The Train Was On Time by Heinrich Boll
(The Essential Heinrich Boll)

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Heinrich Böll’s taut and haunting first novel tells the story of twenty-four-year-old Private Andreas as he journeys on a troop train across the German countryside to the Eastern front. Trapped, he knows that Hitler has already lost the war ... yet he is suddenly galvanized by the thought that he is on the way to his death.
As the train hurtles on, he riffs through prayers and memories, talks with other soldiers about what they’ve been through, and gazes desperately out the window at his country racing away. With mounting suspense, Andreas is gripped by one thought over all: Is there a way to defy his fate?

From the Trade Paperback edition.

About Heinrich Boll

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Although Heinrich Boll had won three literary prizes in Germany and had had earlier novels in translation published in the United States, it was not until Billiards at Half-Past Nine (1959) that he became established abroad as one of the most important German novelists since World War II. The son of a sculptor, Boll was born in Cologne. He was drafted into military service in 1938 shortly after he finished his schooling and served several years in the infantry before his demobilization in 1945. The Clown (1963), the story of the antihero who cannot succeed in spite of his efforts, is intensely cynical about modern Germany in a lighthearted way. In Absent Without Leave (1964) and Enter and Exit, Boll turns the German soldier into a portrait of every soldier. Critics have compared Boll to Thomas Mann at his peak as an uncompromising foe of conventionality as well as a writer who put narrative ahead of experimentation. In The Lost Honor of Katharina Blum (1974), Boll continues to focus on modern German society and the destructive possibilities latent in it. In the 1960s and 1970s, Boll became involved in the German peace movement and in the effort to stop the deployment of U.S. nuclear missiles on West German soil. Boll died in 1985.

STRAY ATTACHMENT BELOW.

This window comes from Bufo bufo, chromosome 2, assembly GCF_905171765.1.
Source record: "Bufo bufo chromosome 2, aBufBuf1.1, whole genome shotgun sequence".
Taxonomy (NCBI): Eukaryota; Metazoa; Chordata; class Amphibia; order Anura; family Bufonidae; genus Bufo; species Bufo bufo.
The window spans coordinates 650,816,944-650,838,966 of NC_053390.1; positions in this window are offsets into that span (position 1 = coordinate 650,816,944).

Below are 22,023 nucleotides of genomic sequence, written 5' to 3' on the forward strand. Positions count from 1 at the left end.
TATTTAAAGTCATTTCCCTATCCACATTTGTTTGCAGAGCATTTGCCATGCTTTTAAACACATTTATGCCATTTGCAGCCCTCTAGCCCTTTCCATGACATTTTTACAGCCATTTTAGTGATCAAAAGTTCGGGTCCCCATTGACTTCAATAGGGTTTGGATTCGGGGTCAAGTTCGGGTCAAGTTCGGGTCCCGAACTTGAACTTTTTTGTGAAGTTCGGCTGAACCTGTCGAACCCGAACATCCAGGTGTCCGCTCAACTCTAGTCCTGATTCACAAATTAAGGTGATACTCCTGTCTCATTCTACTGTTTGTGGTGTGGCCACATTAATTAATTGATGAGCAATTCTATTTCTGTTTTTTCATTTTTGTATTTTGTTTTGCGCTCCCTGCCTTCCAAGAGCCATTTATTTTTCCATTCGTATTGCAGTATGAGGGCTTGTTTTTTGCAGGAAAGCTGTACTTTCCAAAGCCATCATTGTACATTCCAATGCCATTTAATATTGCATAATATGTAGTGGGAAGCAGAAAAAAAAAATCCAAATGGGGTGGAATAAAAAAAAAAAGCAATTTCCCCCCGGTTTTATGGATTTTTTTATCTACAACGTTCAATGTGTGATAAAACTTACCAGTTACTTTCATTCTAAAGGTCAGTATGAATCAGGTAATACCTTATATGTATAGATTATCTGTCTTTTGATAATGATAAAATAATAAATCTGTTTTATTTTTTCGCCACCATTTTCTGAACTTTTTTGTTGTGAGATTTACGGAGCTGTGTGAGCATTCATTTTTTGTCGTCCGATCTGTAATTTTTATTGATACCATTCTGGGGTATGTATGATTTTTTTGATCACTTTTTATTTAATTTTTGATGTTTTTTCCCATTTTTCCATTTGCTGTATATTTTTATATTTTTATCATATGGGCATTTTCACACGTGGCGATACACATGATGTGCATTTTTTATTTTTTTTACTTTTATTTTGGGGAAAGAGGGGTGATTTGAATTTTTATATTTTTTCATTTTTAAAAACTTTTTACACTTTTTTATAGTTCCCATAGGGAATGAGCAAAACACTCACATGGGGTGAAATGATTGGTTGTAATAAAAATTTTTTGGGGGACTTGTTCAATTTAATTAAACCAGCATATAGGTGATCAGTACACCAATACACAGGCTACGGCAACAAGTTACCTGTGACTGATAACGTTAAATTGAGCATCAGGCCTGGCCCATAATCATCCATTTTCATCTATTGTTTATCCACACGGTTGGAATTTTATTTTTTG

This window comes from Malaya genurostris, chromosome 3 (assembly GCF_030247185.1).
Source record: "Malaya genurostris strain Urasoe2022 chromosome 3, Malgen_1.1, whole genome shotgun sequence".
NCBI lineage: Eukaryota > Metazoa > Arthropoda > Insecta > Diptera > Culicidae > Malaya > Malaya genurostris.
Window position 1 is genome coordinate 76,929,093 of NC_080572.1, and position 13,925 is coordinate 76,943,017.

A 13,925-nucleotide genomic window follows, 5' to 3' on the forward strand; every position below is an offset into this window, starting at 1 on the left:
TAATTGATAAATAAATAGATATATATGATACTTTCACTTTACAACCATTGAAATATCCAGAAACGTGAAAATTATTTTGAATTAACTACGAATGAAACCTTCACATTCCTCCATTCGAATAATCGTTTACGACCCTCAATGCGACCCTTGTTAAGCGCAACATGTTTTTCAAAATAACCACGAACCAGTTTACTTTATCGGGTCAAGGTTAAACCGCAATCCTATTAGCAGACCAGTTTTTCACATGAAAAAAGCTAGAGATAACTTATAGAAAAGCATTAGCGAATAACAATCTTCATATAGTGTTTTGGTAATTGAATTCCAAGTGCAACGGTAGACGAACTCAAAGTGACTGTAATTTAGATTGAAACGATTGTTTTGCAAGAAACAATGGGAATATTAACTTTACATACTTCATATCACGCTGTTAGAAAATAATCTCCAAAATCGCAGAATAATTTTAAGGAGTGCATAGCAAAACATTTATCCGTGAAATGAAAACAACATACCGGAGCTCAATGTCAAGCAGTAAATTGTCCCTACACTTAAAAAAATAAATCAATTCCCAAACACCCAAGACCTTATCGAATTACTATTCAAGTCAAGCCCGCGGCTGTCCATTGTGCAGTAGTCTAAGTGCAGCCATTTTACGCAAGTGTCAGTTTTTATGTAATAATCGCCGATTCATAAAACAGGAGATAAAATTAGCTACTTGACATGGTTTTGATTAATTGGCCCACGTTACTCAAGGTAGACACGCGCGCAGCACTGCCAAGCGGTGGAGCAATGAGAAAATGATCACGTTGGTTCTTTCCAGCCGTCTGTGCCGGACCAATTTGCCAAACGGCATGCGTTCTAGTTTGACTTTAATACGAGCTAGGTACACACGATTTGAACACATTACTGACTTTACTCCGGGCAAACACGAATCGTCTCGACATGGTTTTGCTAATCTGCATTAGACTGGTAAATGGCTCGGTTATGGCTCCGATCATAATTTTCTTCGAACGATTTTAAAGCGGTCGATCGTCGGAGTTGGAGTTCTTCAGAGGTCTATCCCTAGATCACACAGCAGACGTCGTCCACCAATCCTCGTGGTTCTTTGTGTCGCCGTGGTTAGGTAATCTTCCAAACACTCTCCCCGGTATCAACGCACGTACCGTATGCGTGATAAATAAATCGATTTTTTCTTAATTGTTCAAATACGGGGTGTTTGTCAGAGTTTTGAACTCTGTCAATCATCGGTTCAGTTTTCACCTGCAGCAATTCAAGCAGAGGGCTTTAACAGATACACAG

Published April 5, 2011 by Melville House. 144 pages
Genres: Political & Social Sciences, Education & Reference, Literature & Fiction. Fiction

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